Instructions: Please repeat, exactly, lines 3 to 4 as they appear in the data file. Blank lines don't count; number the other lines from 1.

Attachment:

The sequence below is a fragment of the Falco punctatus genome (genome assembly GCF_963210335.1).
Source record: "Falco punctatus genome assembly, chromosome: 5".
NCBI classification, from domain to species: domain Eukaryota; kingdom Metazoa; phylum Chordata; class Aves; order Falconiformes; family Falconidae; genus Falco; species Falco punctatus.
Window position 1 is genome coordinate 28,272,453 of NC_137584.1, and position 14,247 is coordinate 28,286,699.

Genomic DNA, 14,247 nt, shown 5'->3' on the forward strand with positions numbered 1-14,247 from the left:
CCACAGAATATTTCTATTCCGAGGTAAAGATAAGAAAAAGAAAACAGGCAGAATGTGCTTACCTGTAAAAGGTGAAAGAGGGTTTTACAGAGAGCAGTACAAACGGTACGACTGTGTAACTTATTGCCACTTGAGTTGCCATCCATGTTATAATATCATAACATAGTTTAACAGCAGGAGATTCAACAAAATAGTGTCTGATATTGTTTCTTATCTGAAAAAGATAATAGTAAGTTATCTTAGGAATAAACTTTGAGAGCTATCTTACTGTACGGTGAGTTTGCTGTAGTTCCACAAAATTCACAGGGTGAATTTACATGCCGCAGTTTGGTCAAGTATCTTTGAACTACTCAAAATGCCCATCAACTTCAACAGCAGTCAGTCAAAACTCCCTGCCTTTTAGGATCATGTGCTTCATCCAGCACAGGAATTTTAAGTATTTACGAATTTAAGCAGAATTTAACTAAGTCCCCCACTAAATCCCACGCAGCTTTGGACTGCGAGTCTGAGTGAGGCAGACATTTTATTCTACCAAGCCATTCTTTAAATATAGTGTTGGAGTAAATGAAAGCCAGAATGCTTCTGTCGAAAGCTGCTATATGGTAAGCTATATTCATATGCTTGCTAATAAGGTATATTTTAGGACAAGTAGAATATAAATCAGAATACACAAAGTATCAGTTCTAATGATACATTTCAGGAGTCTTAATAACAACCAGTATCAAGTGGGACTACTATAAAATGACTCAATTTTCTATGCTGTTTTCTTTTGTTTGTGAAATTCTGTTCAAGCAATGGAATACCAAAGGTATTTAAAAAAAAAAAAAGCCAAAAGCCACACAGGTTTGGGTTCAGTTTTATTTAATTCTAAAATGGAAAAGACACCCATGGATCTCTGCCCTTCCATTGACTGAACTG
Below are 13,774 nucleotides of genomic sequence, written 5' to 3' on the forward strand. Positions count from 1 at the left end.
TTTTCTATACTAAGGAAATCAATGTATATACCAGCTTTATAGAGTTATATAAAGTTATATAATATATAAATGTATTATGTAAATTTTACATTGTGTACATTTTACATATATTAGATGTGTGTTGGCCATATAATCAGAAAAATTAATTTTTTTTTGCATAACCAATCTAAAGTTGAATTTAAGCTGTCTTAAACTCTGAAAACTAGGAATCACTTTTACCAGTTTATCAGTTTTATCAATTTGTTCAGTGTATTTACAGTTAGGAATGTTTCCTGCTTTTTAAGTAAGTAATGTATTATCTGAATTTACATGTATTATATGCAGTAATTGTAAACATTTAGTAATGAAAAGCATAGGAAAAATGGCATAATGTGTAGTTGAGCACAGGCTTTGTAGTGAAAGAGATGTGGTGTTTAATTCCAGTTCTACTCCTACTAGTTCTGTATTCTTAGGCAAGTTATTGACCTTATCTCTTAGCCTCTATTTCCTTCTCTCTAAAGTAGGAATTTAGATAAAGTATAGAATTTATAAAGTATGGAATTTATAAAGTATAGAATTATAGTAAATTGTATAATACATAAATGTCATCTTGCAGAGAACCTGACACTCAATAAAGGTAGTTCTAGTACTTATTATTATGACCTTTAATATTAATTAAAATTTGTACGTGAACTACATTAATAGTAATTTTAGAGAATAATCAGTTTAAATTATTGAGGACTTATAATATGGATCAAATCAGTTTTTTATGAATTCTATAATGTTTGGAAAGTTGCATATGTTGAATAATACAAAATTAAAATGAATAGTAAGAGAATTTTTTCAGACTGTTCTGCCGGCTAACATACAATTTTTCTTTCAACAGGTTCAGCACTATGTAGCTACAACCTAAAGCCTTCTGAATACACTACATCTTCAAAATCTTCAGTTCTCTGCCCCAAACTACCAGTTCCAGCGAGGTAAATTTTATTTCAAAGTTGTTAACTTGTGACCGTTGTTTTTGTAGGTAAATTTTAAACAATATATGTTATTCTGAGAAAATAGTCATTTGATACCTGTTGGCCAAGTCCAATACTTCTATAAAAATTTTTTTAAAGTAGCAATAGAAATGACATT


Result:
NCBI classification, from domain to species: domain Eukaryota; kingdom Metazoa; phylum Chordata; class Aves; order Falconiformes; family Falconidae; genus Falco; species Falco punctatus.
Window position 1 is genome coordinate 28,272,453 of NC_137584.1, and position 14,247 is coordinate 28,286,699.